Implementation of glRotate(...) identical to the fixed function variant


In our own math lib we are implementing OpenGLs glRotate(..). It works, but differs slightly (never before the 8th decimal) from the (fixed function) glRotate(..).

I was just curious if "the most true" implementation of glRotate(..) is available. I'm now using the one attached.

I could imagine...
- doubles are used internally to store temporary results.
- sin/cos/sqrt implementations are slightly different.

Kind Regards,
Daniel Dekkers
void Mat4::rotate( float angle_deg, float x, float y, float z)
        float xx, yy, zz, xy, yz, zx, xs, ys, zs, s, c, one_minus_c, scale, angle_rad;
        Mat4 m;
        angle_rad = angle_deg*(M_PI/180.0);
        s = sin(angle_rad);
        c = cos(angle_rad);
        xx = x * x;
        yy = y * y;
        zz = z * z;
        scale = sqrtf(xx + yy + zz);
        if (scale < 1.0e-4)
        scale = 1.0 / scale;
        x *= scale;
        y *= scale;
        z *= scale;
        xy = x * y;
        yz = y * z;
        zx = z * x;
        xs = x * s;
        ys = y * s;
        zs = z * s;
        one_minus_c = 1.0 - c;
        m[0] = (one_minus_c * xx) + c;
        m[1] = (one_minus_c * xy) + zs;
        m[2] = (one_minus_c * zx) - ys;
        m[3] = 0.0;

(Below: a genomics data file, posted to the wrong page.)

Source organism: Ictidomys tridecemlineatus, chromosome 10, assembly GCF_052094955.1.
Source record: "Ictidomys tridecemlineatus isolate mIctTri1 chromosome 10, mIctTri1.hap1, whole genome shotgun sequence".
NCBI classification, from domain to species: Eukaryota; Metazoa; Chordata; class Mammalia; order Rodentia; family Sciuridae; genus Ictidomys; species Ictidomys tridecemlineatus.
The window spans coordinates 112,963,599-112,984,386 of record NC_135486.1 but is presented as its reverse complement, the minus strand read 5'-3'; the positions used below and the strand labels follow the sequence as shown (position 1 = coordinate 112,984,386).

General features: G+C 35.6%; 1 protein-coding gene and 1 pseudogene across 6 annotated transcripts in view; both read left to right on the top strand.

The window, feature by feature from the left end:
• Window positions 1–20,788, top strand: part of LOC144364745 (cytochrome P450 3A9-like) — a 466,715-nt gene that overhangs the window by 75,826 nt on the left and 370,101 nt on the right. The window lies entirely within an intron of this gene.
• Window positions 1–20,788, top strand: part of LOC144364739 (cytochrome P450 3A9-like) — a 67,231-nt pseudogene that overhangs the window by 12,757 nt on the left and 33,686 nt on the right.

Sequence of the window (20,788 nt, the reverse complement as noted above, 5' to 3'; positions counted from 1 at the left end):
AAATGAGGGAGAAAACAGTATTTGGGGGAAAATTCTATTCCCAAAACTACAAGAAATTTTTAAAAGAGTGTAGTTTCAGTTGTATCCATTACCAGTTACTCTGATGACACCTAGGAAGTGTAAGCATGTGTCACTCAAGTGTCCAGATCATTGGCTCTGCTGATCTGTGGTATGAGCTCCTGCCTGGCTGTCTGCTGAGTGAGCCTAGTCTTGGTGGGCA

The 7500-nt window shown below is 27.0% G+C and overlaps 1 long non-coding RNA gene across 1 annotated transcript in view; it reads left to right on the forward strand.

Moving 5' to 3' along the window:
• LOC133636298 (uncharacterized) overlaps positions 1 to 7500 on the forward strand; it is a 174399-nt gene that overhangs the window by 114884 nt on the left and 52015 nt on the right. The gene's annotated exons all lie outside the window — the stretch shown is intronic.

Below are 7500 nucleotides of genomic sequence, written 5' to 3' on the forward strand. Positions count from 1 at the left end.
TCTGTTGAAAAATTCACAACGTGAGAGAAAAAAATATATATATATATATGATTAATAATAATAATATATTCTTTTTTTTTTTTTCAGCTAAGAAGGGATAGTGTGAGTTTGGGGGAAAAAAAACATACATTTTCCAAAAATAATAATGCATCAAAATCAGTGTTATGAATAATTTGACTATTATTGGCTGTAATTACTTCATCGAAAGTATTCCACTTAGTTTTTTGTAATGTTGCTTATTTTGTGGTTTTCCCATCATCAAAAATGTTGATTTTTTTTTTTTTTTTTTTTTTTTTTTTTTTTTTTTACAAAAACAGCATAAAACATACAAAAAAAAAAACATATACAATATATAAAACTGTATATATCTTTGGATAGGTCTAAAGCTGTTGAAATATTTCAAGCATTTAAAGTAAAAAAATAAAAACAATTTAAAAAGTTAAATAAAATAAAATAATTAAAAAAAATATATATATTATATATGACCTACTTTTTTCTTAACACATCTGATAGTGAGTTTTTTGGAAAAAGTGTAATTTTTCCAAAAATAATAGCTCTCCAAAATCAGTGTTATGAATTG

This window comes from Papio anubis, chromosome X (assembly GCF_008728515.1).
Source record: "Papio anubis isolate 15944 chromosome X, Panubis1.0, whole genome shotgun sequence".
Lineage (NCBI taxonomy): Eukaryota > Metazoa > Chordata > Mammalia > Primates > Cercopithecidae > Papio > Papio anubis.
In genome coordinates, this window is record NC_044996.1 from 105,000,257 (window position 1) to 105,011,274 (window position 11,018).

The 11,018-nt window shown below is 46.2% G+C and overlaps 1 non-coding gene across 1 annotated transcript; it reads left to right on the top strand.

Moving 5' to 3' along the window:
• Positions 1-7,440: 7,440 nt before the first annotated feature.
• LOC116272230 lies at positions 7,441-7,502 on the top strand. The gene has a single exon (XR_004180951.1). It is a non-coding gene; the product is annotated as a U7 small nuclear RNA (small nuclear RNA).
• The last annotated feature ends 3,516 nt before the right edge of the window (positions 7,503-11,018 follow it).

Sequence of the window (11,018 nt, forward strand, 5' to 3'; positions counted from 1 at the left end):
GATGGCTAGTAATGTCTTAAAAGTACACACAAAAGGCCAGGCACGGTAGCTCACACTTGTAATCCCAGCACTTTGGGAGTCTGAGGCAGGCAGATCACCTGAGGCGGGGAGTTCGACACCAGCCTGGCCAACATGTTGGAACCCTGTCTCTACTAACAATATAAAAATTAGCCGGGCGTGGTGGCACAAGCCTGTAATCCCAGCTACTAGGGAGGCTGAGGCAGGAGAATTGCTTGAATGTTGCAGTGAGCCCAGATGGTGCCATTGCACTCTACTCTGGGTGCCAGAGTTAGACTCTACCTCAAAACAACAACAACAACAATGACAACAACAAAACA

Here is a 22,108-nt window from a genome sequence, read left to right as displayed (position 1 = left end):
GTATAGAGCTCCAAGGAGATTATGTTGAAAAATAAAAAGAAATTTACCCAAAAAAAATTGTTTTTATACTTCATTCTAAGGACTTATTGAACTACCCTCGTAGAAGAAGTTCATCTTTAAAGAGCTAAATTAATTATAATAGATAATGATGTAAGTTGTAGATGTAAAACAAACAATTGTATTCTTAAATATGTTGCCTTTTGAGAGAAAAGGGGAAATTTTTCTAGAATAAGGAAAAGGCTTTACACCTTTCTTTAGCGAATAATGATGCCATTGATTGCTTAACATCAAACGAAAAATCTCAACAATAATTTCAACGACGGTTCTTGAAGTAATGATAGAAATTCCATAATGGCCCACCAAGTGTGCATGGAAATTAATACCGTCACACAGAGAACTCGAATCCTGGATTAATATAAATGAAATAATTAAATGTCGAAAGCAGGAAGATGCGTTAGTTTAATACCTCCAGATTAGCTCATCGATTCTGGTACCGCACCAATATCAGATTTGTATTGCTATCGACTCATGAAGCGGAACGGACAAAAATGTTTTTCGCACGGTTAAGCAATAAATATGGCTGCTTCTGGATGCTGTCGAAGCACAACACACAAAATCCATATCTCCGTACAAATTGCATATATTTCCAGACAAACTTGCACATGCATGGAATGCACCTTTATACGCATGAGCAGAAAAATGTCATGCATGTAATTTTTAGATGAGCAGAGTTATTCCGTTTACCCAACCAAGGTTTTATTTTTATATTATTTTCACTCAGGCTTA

m[4] = (one_minus_c * xy) - zs;
        m[5] = (one_minus_c * yy) + c;
        m[6] = (one_minus_c * yz) + xs;
        m[7] = 0.0;
        m[8] = (one_minus_c * zx) + ys;
        m[9] = (one_minus_c * yz) - xs;
        m[10] = (one_minus_c * zz) + c;
        m[11] = 0.0;
        m[12] = 0.0;
        m[13] = 0.0;
        m[14] = 0.0;
        m[15] = 1.0;
        *this = (*this)*m;

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And with regards to the exact implementation of the glRotate function - that is quite platform dependent. Not only in the source code, but also in the compiled binary, the standard libraries, as well as the hardware. Different platforms will have slightly different results.

But again : that's entirely normal and expected when using floating point types. The trick is to ignore the extra digits, and focus on the first few decimal digits only (keeping in mind that the more calculations you perform, the bigger the accumulated error can become).
32bit IEEE754 float's really only have 7 decimal digits of precision. So anything after that depends entirely on the calculations.

Small changes can have a big effect.

Or in other words : what you observe is normal for floating point types, and can't be avoided.
DoZo1971Author Commented:
Still, it would be nice to for instance, see nVidia's calculation written down.
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